This appears to be speaking of the end-days when God shall restore Israel. He speaks of doing so by the "spirit of judgement" and the "spirit of burning." Part of any restoration must be (a) the individual's realization that past behavior was wrong and (b) some means of knowing that the new behavior is acceptable to God. I believe the spirit of judgement and the spirit of burning refer to (b). A person who successfully changes their lives to conform to the Gospel will know that their life is acceptable through a feeling (the "spirit of burning").

And they were astonished at his doctrine: for his word was with power. (KJV Luke 4:32)

My belief in this verse may be a bit more esoteric, but I believe it's valuable. The modern interpretations of the ancient Greek tend to favor the word "authority" over "power." But I've "spoken with authority" in my own profession (Engineering), speaking with both conviction and certainty — and I've never once had the reaction like that recorded in Scripture. Yes, Jesus did not come out of the Schools of Law, so it may be that they were simply surprised that He was as good a preacher as He was without that formal training — but I believe the Surprise had more to do with what they were feeling than what they were experiencing. And to support this idea, we have the following:

And they said one to another, Did not our heart burn within us, while he talked with us by the way, and while he opened to us the scriptures? (KJV Luke 24:32)

That's perhaps the most obvious of the scriptural references to a feeling (specifically a "burning," perhaps the "spirit of burning" spoken of by Isaiah).

And finally, the words of Paul.

And my speech and my preaching was not with enticing words of man’s wisdom, but in demonstration of the Spirit and of power: (KJV 1 Cor 2:4)

Paul talks about not simply speaking words, but those words being verified (a "demonstration") by the Spirit via some sort of power.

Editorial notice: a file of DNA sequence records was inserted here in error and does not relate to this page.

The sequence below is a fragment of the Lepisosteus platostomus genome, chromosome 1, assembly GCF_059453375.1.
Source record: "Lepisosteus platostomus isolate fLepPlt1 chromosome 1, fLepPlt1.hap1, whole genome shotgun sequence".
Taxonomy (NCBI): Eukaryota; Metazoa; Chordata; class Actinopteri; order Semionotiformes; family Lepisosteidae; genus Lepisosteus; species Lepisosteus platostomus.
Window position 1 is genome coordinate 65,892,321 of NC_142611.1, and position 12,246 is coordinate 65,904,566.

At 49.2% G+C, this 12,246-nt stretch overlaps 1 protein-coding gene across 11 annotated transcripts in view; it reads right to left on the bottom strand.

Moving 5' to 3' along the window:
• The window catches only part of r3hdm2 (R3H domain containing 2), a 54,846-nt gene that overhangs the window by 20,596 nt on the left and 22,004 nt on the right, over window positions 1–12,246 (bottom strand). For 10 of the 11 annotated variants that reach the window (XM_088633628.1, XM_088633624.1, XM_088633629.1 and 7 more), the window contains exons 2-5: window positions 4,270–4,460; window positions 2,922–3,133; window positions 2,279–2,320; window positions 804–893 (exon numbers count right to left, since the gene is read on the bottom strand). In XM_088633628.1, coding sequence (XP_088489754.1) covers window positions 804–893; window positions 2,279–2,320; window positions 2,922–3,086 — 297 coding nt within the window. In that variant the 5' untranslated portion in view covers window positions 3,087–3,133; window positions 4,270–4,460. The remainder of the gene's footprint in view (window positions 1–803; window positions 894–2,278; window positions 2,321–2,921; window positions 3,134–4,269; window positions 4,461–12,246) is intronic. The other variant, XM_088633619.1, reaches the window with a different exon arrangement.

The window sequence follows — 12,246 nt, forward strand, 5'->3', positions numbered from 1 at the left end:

So, there is scriptural support for strong feelings, notably a feeling of "burning," that accompany the witness of the Holy Ghost to the preaching of the Word.

However…

In my experience, it can often be difficult to discern the difference between the Spirit and Showmanship. Humanity (and most certainly the devil) learned long ago that emotions can be manipulated. Those manipulations are the root of music, dance, drama, and other forms of entertainment. They're used for education, indoctrination (good and bad) — and frankly are tapped into for commercial marketing.

I believe it is for this purpose that God ensured the following verse was available to us today:

And he said, Go forth, and stand upon the mount before the Lord. And, behold, the Lord passed by, and a great and strong wind rent the mountains, and brake in pieces the rocks before the Lord; but the Lord was not in the wind: and after the wind an earthquake; but the Lord was not in the earthquake: and after the earthquake a fire; but the Lord was not in the fire: and after the fire a still small voice. (KJV 1 Kings 19:11-12)

As dramatic as that feeling of burning is (I know I have felt it), it must be discerned (analyzed, considered, tested) with patience, peace, and stillness. This secondary confirmation is so very important.

If any of you lack wisdom, let him ask of God, that giveth to all men liberally, and upbraideth not; and it shall be given him. But let him ask in faith, nothing wavering. For he that wavereth is like a wave of the sea driven with the wind and tossed. (KJV James 1:5-6)

Because that wavering is what allows us to think that we felt a spiritual burning when what we really experienced was showmanship. I suspect that if we could interview people who heard Adolph Hitler speak in 1937, they would have said they felt a burning, too.